Half of the 6.7 billion barrels of oil equivalent (boe) new conventional oil and gas discoveries in the first half of 2019 were deepwater finds, signalling a return for explorers to high-risk frontier deepwater plays, said analyst Rystad Energy.
Year-to-date average monthly discovered volumes above 1.1 billion boe reflect an uptick of approximate 35% compared to the 827 million boe seen in 2018, according to Rystad's mid-year review. It said so far 2019 has been a year of gas discoveries, which hold a majority (63%) share compared to liquids, a phenomenon not seen since 2016.
“Offshore discoveries in Russia, Guyana, Cyprus, South Africa and Malaysia are propelling what is already a very successful year for international E&P companies," said Rohit Patel, Senior Analyst at Rystad Energy.
Rystad said majors and integrated national oil companies with a high-risk appetite have seen successes in frontier regions, accounting for more than an 80% share of 2019 discovered volumes to dominate conventional exploration performance.
In the first half of 2019, Russia led in terms of total discovered resources, followed by Guyana, Cyprus, South Africa and Malaysia.
Two big gas discoveries announced by Gazprom in the Kara Sea off the northwestern part of West Siberia's Yamal Peninsula – Dinkov and Nyarmeyskoye – together hold nearly 1.5 billion boe of recoverable gas resources. Dinkov, the larger of the two fields, holds 1.1 billion boe of resources, making it the largest discovery so far this year.
In Guyana, ExxonMobil’s spate of oil discoveries continue in the Stabroek block, with three major discoveries reported in 2019 – Tilapia, Yellowtail (oil) and Haimara (gas-condensate). These three fields could collectively hold almost 800 million boe of recoverable reserves. ExxonMobil’s success rate in the 15 wells drilled so far on the Stabroek block stands at an impressive 86%. First oil from the block is expected in mid-2020.
ExxonMobil also made headlines in the Mediterranean Sea, notching up its maiden success with the giant Glaucus gas discovery off Cyprus. The discovery is estimated to hold 700 million boe in recoverable resources and is the second major find in Cypriot waters after Eni’s Calypso gas discovery, which has a similar resource size. ExxonMobil is lining up an appraisal campaign on this discovery in 2020. Eni and partner Total are also planning to begin a five-well drilling program off Cyprus later this year.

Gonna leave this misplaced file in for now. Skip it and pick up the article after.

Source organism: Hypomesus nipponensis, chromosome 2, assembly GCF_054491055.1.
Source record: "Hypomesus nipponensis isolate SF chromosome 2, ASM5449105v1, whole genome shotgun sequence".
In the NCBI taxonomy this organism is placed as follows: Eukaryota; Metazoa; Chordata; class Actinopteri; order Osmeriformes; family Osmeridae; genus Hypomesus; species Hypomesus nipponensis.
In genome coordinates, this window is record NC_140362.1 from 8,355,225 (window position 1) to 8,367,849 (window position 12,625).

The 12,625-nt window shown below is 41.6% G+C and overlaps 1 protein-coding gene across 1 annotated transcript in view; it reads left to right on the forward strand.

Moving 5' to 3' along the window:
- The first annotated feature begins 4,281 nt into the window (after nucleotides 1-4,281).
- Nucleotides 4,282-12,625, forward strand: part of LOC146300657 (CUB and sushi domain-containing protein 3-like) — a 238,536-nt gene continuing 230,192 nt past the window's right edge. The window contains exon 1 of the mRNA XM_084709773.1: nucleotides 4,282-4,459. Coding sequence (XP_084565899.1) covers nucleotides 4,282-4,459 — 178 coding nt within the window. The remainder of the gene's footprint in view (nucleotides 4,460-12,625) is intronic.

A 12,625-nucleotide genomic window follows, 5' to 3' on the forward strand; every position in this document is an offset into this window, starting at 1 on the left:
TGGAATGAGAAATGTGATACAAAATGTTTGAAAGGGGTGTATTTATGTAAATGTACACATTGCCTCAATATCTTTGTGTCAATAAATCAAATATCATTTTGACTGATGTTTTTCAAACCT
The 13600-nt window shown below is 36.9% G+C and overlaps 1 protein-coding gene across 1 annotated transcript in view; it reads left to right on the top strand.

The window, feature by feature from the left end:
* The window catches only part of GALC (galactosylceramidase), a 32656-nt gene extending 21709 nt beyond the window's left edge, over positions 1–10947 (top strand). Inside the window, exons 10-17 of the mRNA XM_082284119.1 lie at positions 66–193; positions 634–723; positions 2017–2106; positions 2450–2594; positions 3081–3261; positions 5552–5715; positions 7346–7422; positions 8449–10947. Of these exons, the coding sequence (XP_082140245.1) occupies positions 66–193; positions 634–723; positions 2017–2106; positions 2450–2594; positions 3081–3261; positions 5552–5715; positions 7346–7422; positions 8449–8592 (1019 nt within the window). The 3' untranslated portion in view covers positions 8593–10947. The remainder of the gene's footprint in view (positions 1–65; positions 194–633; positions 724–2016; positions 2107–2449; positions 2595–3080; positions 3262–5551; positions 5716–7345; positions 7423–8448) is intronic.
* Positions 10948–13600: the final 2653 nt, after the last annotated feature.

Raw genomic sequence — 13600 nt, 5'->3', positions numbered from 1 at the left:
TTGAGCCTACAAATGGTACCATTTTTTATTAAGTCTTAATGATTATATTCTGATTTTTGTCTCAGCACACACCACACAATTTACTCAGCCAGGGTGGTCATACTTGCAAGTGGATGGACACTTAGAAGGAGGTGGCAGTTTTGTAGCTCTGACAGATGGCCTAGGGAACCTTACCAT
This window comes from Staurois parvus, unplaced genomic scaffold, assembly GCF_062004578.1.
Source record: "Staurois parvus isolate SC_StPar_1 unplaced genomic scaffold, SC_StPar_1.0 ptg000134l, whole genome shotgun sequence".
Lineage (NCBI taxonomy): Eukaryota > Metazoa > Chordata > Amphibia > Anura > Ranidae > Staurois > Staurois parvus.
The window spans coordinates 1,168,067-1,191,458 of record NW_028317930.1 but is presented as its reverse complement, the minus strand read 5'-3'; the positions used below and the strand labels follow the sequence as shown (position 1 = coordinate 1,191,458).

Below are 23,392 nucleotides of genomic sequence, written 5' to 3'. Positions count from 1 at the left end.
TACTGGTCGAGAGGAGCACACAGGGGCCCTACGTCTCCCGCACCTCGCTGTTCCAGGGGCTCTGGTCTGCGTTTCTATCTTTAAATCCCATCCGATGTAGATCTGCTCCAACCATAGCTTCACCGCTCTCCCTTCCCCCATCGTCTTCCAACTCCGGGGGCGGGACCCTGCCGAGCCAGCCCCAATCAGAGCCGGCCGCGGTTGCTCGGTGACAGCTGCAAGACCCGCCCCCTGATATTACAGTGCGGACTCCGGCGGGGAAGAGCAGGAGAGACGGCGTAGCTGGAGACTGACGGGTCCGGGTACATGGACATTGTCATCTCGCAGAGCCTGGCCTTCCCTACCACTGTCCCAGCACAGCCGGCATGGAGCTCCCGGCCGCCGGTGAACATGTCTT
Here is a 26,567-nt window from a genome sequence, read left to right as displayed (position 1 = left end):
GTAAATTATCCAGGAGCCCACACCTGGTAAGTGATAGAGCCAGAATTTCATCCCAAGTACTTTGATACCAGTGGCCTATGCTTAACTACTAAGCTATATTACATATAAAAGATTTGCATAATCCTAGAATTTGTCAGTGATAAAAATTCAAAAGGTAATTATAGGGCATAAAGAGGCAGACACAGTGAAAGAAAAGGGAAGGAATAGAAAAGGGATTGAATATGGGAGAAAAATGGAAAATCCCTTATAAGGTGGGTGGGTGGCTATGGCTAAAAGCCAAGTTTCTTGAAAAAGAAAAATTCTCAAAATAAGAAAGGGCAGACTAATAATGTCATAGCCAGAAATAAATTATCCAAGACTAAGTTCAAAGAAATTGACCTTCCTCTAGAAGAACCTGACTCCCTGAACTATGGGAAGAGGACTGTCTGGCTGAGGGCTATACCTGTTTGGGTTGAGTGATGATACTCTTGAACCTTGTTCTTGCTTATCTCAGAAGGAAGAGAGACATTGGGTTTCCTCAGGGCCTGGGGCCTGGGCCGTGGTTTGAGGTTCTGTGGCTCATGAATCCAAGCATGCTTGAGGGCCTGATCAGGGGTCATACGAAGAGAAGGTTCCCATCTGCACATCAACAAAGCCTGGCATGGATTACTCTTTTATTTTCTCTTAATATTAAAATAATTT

Total’s Brulpadda wildcat completed in February in Block 11B/12B made a large gas-condensate discovery in the Lower Cretaceous Post-rift Paddavissie Fairway in South African deep water. Total and partners in the block have reported that the discovery could hold a billion barrels or more. Results from PVT analysis and technical validation are still being assessed in an effort to confirm the resource size. Rystad Energy currently estimates the discovery resource size at between 500 million and 600 million boe. Four additional prospects – Luiperd, Platanna, Woudboom and Blassop – have been de-risked within the fairway and a multi-well drilling campaign targeting oil in the eastern side of the fairway is expected to commence on the block in early 2020. The campaign might be carried out in stages as the operational window in the area is limited to December to March. The Luiperd prospect, with a pre-drill resource estimate of more than 500 million boe, might be spud next.
Thailand’s national energy company PTTEP unveiled a major offshore gas discovery with the Lang Lebah-1RDR2 exploration well in SK410B license in Malaysian waters. Rystad Energy estimates the discovery could hold between 2 trillion and 2.5 trillion cubic feet (Tcf) of gas. The discovery is believed to be the largest discovery ever made by PTTEP as operator and is in alignment with the company’s strategy to expand its footprint in the region.
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